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More Money More Meat

More money, more meat - how world’s richest countries are eating their way to extinction 

New report reveals world’s first ever national reduction targets for animal-sourced foods to ensure future of humanity 

The world’s richest countries are literally eating their way to the extinction of humanity – with the USA leading the world in the overconsumption of meat – according to a ground-breaking new report launched today (11 May) by Compassion in World Farming. 

The report, called More money more meat, reveals for the first time, how much each high- and middle- income country must do to reduce its consumption of animal sourced foods – meat, fish and seafood, dairy and eggs – in order to live within planetary health boundaries. Iceland has the biggest reduction to make across all animal-sourced foods, at 73%, while the USA needs to cut its overconsumption of meat* by a massive 82%. 

This is the first report to provide reduction figures for all animal-sourced foods and detailed calculations for actual consumption – including inedible parts of animal-sourced foods and waste at a household level – giving a more accurate picture of consumption. The calculations are based on the EAT-Lancet Planetary Health Diet which aims to provide healthy diets from sustainable food systems by 2050. 

Revealed today at the international Extinction or Regeneration conference at the QEII Centre in London, the report explains how our insatiable appetite for cheap meat and other animal-sourced foods is driving the escalating climate, health and nature emergencies. It shows that massive reductions are needed across the top 25 high- and upper middle-income countries to safeguard the future health of people, animals and our planet.  

Key insights from the report show that:

  • Overall, Iceland has the most to do with a massive 73% reduction needed to get to 12% of calories in the diet from animal-sourced foods, followed by Finland (70%), Denmark (68%), Montenegro (66%) and Luxembourg (65%) 
  • When it comes to meat, the USA tops the countries needing the biggest reduction at 82% followed by Australia (80%); Argentina (80%); Israel (78%); and Spain (78%). 
  • Leading on fish and seafood overconsumption are: Iceland (77%); Maldives (76%); Seychelles (64%); Republic of Korea (63%); and Malaysia (63%).  
  • The top five reductions needed for dairy are: Finland (74%); Montenegro (74%); Albania (71%); Netherlands (69%); and Switzerland (68%).   
  • And for eggs it’s: Mexico (76%); China (76%); Japan (75%); Netherlands (74%); and Malaysia (73%).    
  • Despite compelling evidence, countries are failing to include the reduction of animal-sourced foods in their national action plans or food strategies. 
  • Denmark is leading the way on progress, having recently published some of the world’s greenest dietary guidelines and has agreed to create a National Action Plan for Plant-Based Foods with significant funding.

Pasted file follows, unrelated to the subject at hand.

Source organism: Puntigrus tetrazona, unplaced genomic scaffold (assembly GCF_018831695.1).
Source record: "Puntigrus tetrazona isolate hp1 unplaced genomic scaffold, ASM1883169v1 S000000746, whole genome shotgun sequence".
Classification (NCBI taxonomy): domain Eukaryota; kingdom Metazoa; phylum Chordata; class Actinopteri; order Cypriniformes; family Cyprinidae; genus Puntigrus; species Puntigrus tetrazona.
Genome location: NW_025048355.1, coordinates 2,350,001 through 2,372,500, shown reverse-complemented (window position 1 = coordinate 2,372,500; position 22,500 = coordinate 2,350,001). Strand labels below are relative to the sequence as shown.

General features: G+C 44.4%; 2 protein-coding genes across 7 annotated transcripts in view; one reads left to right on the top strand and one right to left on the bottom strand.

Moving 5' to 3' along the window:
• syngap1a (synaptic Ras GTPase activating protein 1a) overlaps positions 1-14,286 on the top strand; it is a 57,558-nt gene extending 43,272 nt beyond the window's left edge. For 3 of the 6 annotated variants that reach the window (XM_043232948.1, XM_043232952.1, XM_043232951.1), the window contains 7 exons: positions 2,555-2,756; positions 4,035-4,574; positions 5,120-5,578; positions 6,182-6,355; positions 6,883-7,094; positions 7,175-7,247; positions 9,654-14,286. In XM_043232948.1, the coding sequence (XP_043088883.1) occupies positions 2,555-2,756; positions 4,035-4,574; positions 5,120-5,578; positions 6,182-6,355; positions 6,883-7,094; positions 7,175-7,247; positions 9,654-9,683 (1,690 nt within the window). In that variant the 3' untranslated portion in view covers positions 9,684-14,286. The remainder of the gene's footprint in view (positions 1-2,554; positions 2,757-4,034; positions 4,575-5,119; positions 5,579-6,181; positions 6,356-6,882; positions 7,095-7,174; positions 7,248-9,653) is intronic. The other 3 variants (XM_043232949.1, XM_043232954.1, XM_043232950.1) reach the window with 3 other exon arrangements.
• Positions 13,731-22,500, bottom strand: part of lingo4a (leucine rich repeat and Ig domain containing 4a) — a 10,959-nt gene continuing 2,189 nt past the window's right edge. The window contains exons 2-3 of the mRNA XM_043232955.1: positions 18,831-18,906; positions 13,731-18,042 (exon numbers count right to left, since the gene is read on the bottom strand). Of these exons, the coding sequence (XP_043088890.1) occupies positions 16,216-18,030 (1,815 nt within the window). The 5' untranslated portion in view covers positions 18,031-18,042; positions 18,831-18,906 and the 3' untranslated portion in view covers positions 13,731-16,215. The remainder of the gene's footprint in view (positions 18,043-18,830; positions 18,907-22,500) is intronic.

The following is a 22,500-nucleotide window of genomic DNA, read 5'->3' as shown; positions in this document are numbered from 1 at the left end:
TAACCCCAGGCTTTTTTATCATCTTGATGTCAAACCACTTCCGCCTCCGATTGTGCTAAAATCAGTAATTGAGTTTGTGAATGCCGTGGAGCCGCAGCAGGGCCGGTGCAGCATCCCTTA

Organised by Compassion in World Farming with partners IPES-Food, the Institute of Development Studies and other partners, the game-changing Extinction or Regeneration conference has been convened to address the urgent need for more sustainable methods of food production that can feed future generations, while protecting humans, animals, and the planet.  

Compassion’s Global CEO, Philip Lymbery, revealed the report’s findings in his keynote opening speech at the conference this morning. He warned: “In the richest countries we are, quite literally, eating our way to our own extinction. Our insatiable appetite for cheap meat and other animal-sourced foods is damaging our health, causing immense animal cruelty and killing our planet. 

“Unless we wake up and act now to reduce this calamitous overconsumption, it will simply be too late. Responsibility lies with these richer nations to take immediate action through national policies to help combat their impact in driving the climate, health and nature emergencies.  

“We must use this great opportunity provided by the Extinction or Regeneration conference to share solutions and drive forward pathways towards regenerative, climate- and nature-positive farming systems. The only way we can secure our future is to move away from factory farming and create a global food system that benefits animals, people and our planet – reducing our overconsumption of animal-sourced foods is a vital part of that.”  

The report outlines the current lack of action by countries to tackle the problem and includes clear policy recommendations for reducing this overconsumption at a national level, including: 

  • Setting clear targets for reducing consumption of animal-sourced foods, aligned with the Paris Agreement and the Kunming-Montreal Global Biodiversity Framework.  
  • Supporting these reduction targets with a holistic transformative food strategy or action plan, including a range of measures to enable uptake and meet targets for reduction.  
  • Aligning dietary guidelines with the principles of the EAT-Lancet Planetary Health Diet for healthy diets from sustainable food systems and provide advice on healthy plant-based diets.  
  • Ensuring subsidies are not provided for intensively farmed animals or their feed, and instead support producers of fruit, vegetables, wholegrains, legumes and nuts, as well as producers rearing farmed animals in high welfare nature-positive systems. 

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